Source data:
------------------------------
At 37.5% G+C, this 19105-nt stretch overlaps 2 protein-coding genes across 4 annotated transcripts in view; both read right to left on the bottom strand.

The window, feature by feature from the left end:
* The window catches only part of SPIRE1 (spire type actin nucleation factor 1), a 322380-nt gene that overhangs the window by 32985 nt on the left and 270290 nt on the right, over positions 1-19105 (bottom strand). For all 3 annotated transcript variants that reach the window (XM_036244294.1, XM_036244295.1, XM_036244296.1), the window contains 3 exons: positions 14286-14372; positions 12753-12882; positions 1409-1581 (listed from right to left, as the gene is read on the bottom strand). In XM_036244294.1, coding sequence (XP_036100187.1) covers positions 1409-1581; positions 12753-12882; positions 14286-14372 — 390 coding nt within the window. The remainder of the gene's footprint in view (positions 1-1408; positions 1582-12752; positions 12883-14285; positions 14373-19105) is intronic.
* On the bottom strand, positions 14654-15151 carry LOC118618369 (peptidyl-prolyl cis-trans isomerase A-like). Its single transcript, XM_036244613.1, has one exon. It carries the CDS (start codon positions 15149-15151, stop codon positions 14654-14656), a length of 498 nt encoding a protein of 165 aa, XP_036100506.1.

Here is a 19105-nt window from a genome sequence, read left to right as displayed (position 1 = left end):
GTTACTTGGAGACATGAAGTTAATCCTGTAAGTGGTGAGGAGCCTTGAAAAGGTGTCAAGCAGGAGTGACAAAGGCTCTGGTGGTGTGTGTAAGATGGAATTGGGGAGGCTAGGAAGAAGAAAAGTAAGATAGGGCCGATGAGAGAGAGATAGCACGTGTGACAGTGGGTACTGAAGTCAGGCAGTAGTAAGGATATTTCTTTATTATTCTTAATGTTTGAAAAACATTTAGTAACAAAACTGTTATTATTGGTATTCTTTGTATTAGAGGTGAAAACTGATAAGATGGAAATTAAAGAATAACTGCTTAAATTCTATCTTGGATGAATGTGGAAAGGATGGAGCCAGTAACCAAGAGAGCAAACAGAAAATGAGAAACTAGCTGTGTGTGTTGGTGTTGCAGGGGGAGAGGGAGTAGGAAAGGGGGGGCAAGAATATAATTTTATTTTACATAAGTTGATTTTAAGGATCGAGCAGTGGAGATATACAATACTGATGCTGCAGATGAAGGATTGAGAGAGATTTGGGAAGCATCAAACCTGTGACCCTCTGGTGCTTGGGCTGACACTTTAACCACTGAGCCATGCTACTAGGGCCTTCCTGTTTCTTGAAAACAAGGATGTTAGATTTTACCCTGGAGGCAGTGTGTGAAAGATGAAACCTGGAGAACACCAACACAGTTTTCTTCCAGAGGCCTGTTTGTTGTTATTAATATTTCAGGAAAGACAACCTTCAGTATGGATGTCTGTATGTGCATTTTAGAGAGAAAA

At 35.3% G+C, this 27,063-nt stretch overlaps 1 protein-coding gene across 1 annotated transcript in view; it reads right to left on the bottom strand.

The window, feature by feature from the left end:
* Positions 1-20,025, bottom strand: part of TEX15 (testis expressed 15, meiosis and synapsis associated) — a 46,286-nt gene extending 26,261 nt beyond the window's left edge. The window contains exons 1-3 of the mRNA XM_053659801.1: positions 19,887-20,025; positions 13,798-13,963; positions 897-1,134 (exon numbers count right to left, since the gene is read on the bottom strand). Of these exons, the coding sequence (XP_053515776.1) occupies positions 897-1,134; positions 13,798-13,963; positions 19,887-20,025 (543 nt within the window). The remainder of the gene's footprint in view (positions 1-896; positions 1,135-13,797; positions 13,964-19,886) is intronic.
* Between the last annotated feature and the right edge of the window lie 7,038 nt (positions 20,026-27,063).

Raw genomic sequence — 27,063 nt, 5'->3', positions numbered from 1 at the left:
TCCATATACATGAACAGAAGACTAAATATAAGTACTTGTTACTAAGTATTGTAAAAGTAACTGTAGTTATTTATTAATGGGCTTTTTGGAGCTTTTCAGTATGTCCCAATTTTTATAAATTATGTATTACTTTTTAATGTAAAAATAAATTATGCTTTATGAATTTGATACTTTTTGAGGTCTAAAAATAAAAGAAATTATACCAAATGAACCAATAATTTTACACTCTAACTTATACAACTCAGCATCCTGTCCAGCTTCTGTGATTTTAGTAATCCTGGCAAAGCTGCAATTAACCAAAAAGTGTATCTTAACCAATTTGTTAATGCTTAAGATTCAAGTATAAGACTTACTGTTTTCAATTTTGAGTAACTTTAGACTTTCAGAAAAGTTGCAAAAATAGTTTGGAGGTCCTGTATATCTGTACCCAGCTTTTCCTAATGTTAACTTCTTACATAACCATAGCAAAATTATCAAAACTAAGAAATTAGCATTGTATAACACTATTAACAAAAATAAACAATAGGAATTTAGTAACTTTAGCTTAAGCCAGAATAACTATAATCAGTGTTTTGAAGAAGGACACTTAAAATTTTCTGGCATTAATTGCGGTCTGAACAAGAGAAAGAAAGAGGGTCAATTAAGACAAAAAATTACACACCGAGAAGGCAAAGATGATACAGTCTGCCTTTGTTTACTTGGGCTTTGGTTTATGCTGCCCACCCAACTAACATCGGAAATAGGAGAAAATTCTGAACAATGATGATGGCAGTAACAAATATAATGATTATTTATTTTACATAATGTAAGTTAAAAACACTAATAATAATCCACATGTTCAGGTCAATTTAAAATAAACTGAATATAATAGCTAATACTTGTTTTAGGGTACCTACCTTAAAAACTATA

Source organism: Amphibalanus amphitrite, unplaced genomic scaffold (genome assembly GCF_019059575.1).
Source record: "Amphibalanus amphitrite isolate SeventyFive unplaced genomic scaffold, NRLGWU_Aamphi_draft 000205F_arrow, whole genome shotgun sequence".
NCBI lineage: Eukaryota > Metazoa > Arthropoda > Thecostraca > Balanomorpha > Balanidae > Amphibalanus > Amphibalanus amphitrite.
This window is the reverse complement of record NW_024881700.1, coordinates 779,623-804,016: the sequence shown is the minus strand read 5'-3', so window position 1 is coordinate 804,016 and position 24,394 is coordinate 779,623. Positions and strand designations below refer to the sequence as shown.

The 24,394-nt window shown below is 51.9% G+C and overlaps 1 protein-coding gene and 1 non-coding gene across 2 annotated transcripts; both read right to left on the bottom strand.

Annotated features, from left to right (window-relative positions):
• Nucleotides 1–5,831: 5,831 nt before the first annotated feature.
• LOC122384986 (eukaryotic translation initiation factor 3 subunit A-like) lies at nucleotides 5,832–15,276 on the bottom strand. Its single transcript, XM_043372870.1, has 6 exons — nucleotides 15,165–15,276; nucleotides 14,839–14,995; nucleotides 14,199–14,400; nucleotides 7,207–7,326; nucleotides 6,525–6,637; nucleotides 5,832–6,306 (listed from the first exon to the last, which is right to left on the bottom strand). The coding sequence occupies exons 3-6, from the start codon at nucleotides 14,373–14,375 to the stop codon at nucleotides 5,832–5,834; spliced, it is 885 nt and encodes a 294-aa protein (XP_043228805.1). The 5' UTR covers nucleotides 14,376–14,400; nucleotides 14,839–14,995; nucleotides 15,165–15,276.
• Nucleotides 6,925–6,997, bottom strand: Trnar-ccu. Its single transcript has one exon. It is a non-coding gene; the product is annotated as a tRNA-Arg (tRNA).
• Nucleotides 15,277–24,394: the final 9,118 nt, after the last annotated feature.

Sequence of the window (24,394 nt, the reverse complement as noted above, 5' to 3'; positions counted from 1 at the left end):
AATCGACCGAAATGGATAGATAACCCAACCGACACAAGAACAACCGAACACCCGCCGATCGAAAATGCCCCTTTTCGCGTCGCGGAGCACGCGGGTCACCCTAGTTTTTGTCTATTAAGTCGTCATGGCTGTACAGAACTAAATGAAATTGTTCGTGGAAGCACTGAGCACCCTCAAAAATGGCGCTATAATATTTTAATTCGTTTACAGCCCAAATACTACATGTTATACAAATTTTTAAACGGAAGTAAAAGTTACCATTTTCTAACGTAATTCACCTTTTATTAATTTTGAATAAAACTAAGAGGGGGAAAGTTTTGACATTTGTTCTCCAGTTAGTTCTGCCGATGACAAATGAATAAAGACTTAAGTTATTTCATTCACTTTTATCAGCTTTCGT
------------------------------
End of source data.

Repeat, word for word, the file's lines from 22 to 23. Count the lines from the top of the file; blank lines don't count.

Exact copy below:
• Nucleotides 15,277–24,394: the final 9,118 nt, after the last annotated feature.

Sequence of the window (24,394 nt, the reverse complement as noted above, 5' to 3'; positions counted from 1 at the left end):